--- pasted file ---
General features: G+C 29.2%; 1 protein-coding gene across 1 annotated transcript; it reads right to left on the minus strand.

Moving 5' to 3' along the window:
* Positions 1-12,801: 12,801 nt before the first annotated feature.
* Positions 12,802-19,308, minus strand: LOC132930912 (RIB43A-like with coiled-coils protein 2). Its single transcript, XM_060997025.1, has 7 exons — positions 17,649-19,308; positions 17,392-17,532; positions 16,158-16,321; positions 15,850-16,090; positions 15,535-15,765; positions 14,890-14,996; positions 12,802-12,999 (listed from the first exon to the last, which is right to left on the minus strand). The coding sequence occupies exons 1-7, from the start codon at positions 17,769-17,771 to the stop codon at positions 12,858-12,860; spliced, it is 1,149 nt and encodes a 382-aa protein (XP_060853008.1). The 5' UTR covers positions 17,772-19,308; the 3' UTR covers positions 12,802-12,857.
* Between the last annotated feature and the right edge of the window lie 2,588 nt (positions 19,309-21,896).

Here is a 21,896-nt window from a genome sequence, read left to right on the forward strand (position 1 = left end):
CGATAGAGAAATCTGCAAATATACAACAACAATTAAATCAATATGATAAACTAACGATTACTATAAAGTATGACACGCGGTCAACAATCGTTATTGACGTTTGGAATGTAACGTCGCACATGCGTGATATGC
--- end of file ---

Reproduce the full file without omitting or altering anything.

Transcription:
General features: G+C 29.2%; 1 protein-coding gene across 1 annotated transcript; it reads right to left on the minus strand.

Moving 5' to 3' along the window:
* Positions 1-12,801: 12,801 nt before the first annotated feature.
* Positions 12,802-19,308, minus strand: LOC132930912 (RIB43A-like with coiled-coils protein 2). Its single transcript, XM_060997025.1, has 7 exons — positions 17,649-19,308; positions 17,392-17,532; positions 16,158-16,321; positions 15,850-16,090; positions 15,535-15,765; positions 14,890-14,996; positions 12,802-12,999 (listed from the first exon to the last, which is right to left on the minus strand). The coding sequence occupies exons 1-7, from the start codon at positions 17,769-17,771 to the stop codon at positions 12,858-12,860; spliced, it is 1,149 nt and encodes a 382-aa protein (XP_060853008.1). The 5' UTR covers positions 17,772-19,308; the 3' UTR covers positions 12,802-12,857.
* Between the last annotated feature and the right edge of the window lie 2,588 nt (positions 19,309-21,896).

Here is a 21,896-nt window from a genome sequence, read left to right on the forward strand (position 1 = left end):
CGATAGAGAAATCTGCAAATATACAACAACAATTAAATCAATATGATAAACTAACGATTACTATAAAGTATGACACGCGGTCAACAATCGTTATTGACGTTTGGAATGTAACGTCGCACATGCGTGATATGC